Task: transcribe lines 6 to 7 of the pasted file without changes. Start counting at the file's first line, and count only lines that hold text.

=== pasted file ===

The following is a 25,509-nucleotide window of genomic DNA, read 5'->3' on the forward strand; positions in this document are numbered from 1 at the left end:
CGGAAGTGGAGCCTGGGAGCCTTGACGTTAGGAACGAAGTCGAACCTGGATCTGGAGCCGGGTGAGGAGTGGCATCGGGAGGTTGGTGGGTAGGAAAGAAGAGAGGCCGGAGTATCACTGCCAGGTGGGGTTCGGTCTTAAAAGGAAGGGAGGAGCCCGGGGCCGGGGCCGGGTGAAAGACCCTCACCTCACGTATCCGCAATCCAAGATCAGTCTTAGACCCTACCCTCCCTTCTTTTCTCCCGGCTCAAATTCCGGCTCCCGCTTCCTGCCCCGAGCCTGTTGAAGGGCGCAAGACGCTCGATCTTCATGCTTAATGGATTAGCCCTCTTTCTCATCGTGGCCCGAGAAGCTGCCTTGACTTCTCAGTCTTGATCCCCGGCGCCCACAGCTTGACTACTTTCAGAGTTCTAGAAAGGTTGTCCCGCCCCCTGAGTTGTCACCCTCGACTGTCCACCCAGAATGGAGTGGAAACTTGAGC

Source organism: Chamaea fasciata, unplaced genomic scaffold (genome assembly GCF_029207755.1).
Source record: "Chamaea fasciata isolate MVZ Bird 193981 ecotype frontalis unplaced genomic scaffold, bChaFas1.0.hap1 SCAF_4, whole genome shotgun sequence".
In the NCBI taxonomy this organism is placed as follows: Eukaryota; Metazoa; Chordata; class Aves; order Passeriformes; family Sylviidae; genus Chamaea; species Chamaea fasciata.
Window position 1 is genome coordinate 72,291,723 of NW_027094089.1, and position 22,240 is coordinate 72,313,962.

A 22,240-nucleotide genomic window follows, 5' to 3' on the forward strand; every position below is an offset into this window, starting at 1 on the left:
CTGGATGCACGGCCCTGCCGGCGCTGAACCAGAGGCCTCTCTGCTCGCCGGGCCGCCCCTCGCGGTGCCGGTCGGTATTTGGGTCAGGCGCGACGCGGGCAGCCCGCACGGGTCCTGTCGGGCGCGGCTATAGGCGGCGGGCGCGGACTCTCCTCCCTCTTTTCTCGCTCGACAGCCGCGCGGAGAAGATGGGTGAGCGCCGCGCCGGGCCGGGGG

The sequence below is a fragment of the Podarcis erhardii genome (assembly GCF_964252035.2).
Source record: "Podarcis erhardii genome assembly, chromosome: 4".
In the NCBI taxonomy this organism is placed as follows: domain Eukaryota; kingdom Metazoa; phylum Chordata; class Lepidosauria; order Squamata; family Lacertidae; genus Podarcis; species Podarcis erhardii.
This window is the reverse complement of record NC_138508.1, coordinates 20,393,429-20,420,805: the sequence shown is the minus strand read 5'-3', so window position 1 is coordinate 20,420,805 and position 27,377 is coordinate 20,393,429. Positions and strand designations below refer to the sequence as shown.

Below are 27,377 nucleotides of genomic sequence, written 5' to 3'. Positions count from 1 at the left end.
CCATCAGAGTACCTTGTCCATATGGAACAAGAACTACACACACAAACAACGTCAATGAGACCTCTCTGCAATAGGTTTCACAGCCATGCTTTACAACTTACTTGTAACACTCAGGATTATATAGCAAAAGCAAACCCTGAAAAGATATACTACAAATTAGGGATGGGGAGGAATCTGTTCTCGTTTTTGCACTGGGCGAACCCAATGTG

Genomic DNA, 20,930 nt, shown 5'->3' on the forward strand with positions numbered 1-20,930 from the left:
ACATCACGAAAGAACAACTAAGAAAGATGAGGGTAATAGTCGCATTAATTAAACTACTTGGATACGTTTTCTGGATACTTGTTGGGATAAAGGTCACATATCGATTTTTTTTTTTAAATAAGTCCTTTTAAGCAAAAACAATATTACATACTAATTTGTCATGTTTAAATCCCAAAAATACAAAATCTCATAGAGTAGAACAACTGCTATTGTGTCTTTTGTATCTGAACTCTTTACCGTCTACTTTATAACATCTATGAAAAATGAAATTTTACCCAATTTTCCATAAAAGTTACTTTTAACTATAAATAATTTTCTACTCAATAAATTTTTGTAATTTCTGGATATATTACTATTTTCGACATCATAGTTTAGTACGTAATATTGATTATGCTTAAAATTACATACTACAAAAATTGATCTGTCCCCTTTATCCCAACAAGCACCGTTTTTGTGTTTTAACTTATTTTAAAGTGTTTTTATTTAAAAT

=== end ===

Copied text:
Window position 1 is genome coordinate 72,291,723 of NW_027094089.1, and position 22,240 is coordinate 72,313,962.

A 22,240-nucleotide genomic window follows, 5' to 3' on the forward strand; every position below is an offset into this window, starting at 1 on the left: